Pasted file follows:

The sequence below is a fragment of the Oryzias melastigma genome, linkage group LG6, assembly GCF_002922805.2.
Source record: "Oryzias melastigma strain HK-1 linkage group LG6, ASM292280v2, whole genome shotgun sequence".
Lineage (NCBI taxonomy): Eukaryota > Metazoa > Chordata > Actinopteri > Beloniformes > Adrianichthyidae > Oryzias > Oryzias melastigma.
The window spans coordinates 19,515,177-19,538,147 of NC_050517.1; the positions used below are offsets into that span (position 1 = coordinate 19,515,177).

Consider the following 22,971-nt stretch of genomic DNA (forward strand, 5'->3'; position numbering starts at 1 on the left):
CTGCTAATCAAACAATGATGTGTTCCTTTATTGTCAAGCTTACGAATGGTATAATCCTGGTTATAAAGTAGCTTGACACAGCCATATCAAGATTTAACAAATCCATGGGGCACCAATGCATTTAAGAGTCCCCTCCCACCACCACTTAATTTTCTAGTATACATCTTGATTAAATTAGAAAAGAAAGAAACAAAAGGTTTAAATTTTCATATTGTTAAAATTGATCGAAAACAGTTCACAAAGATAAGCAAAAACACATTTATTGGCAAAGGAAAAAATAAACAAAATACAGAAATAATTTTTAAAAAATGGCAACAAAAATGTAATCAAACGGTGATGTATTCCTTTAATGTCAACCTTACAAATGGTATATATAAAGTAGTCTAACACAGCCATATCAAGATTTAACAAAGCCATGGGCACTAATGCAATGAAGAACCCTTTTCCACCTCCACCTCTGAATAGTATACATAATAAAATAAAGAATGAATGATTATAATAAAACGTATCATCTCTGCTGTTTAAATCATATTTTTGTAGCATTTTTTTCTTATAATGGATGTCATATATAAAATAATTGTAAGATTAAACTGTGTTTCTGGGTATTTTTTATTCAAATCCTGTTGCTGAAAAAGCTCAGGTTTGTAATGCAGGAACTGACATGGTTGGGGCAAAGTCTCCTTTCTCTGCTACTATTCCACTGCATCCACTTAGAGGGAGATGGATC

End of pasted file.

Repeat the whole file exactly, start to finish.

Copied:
The sequence below is a fragment of the Oryzias melastigma genome, linkage group LG6, assembly GCF_002922805.2.
Source record: "Oryzias melastigma strain HK-1 linkage group LG6, ASM292280v2, whole genome shotgun sequence".
Lineage (NCBI taxonomy): Eukaryota > Metazoa > Chordata > Actinopteri > Beloniformes > Adrianichthyidae > Oryzias > Oryzias melastigma.
The window spans coordinates 19,515,177-19,538,147 of NC_050517.1; the positions used below are offsets into that span (position 1 = coordinate 19,515,177).

Consider the following 22,971-nt stretch of genomic DNA (forward strand, 5'->3'; position numbering starts at 1 on the left):
CTGCTAATCAAACAATGATGTGTTCCTTTATTGTCAAGCTTACGAATGGTATAATCCTGGTTATAAAGTAGCTTGACACAGCCATATCAAGATTTAACAAATCCATGGGGCACCAATGCATTTAAGAGTCCCCTCCCACCACCACTTAATTTTCTAGTATACATCTTGATTAAATTAGAAAAGAAAGAAACAAAAGGTTTAAATTTTCATATTGTTAAAATTGATCGAAAACAGTTCACAAAGATAAGCAAAAACACATTTATTGGCAAAGGAAAAAATAAACAAAATACAGAAATAATTTTTAAAAAATGGCAACAAAAATGTAATCAAACGGTGATGTATTCCTTTAATGTCAACCTTACAAATGGTATATATAAAGTAGTCTAACACAGCCATATCAAGATTTAACAAAGCCATGGGCACTAATGCAATGAAGAACCCTTTTCCACCTCCACCTCTGAATAGTATACATAATAAAATAAAGAATGAATGATTATAATAAAACGTATCATCTCTGCTGTTTAAATCATATTTTTGTAGCATTTTTTTCTTATAATGGATGTCATATATAAAATAATTGTAAGATTAAACTGTGTTTCTGGGTATTTTTTATTCAAATCCTGTTGCTGAAAAAGCTCAGGTTTGTAATGCAGGAACTGACATGGTTGGGGCAAAGTCTCCTTTCTCTGCTACTATTCCACTGCATCCACTTAGAGGGAGATGGATC